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Giant Hogweed is a non-native invasive plant species that can grow abundantly along a range of habitat types, notably the banks of rivers and streams and some road corridors.
It is a member of the family Apiaceae (carrots/umbellifers), and is native to the Caucasus and Central Asia. Giant Hogweed is biennial to perennial with tuberous rootstalks which form perennating buds each year. It can take four years before a plant produces a flower stalk, with flower heads appearing from late spring to mid-summer.
Giant hogweed is a human health hazard and exerts a negative ecological impact on locations where it thrives, which are mainly along the banks of rivers and other watercourses.
The plants contain substances called furanocoumarins within their sap, which, on contact with skin causes it to become sensitive to sunlight. This can result in severe burns to affected areas, producing painful swelling and blistering.
The symptoms are the same for animals as they are for humans and include severe red dashes, boils, blistering and red to dark purple skin discolourations. These symptoms can last for several months and in some cases may persist for 5 years or more due to reactivation by exposure to sunlight.
The invasive nature of giant hogweed plants often results in them growing at the expense of many native species, reducing suitable habitat for other plants and hence reducing the availability of food and shelter for associated insects, birds and mammals.
Flower heads comprise clusters of thousands of small individual white flowers forming large, umbrella-shaped, heads up to 80cm in diameter across their domed tops.
It is widespread and common across the UK, often found along river banks as well as in road verges and railway banks.
Each giant hogweed plant can produce up to 50,000 seeds per flower head, which appear in late summer. These seeds can remain dormant in the soil for several years – anecdotally as much as ten years. The movement of soil containing giant hogweed seeds must be carefully controlled to prevent the spread of the plant.
UK environmental agencies consider soil containing seeds to be controlled waste and must be handled and disposed of in accordance with the appropriate legal duty of care. It is a criminal offence to plant or to cause giant hogweed to spread in the wild.
The immediate removal solution often utilised on development sites is to dig out plants and clear the aboveground leaves and stems and then scrape up the soil that contains the seeds.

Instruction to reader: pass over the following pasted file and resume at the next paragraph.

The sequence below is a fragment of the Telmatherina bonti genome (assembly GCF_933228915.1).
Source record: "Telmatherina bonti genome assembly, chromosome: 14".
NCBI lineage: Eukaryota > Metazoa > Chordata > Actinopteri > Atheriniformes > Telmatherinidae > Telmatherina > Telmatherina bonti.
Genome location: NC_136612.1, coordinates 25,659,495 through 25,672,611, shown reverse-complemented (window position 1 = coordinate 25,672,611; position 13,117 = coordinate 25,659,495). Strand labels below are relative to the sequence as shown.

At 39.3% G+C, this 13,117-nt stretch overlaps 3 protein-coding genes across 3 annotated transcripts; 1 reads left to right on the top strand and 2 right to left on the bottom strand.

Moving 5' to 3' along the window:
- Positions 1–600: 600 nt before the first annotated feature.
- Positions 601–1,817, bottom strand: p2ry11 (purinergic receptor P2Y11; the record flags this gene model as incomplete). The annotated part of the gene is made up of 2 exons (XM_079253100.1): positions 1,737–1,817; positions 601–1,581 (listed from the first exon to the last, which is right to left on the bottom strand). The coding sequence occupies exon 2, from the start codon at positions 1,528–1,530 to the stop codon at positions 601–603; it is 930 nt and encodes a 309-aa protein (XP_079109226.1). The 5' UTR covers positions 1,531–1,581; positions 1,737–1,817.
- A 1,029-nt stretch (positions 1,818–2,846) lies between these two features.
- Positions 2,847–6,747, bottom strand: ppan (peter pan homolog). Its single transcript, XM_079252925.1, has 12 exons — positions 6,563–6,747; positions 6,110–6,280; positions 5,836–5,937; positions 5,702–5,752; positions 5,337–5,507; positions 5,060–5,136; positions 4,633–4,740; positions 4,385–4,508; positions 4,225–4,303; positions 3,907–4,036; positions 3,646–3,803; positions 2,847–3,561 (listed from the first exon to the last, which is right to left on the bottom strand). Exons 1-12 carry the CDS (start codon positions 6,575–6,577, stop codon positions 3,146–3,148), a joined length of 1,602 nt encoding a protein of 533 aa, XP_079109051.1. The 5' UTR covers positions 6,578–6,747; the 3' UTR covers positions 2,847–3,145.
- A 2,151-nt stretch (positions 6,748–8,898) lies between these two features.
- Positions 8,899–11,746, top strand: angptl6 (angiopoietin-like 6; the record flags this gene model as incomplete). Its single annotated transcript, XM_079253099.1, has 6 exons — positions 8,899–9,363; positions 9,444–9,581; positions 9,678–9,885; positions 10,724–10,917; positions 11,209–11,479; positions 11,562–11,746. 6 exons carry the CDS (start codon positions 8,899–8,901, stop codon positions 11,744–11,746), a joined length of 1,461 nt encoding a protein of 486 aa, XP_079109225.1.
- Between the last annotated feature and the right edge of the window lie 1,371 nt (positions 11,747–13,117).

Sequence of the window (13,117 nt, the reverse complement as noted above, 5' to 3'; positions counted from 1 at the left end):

Seeds are usually only present in the top 5cm or so of soil and as they are relatively large and heavy, they don’t tend to spread too far from the parent plants (e.g. maybe a few metres – unless in flowing water). However, it’s almost impossible to guarantee that all seeds have been removed.
Therefore, continued monitoring and herbicide application to new plants as they appear is recommended for several years following the initial treatment. This option is in many cases the most effective as it enables the immediate removal of the plants and seed bank, thus being the fastest way to achieve a site free of giant hogweed.
Giant hogweed leaf
Spraying with an appropriate herbicide such as glyphosate can be particularly effective in controlling giant hogweed. However, this does not treat the underlying seed bank, which can remain viable for several years (perhaps as much as ten years).
Therefore, repeat applications of herbicide will usually be required over this time until the seed bank is depleted. It is vitally important that herbicides are applied in early summer, before the plants produce seeds, otherwise the seed bank will be refreshed.
A particularly effective treatment strategy that avoids using herbicides and relies on the fact that plants die after setting seed is also available. Simply cutting off the flower heads before they seed will result in the plants dying before they can reproduce. If this is done successively until the seed bank is depleted, it will result in eradication.
However, it can be labour intensive and requires long term commitment to the goal in hand. Such methods are employed by numerous authorities along many river catchments, where effective control is necessary to prevent the rapid spread of seeds downstream. Quite often, such treatment strategies rely on the long-term use of volunteer groups.
The health and safety risks of working amongst giant hogweed and being exposed to the plant’s sap need to be effectively assessed and mitigated (e.g. use of appropriate coveralls, gloves and eye protection).
If located along a water course or roadway, it can be difficult to prevent giant hogweed from growing on your site. To help prevention, you can check that equipment arriving to site is clean. If you have giant hogweed on your site, make sure equipment and machinery is cleaned prior to leaving the giant hogweed affected areas to ensure that seeds aren’t spread across or off-site. Also, any imported soil should be free of propagules of any invasive species.
We can help solve your giant hogweed problem. We can be contracted directly to carry out the site works outlined above, or employed in a consultancy role to map areas of invasion and provide detailed management plans to seek to eradicate the problem.
Please contact us for more details on our services and to discuss your specific needs. We also provide services regarding Japanese knotweed removal.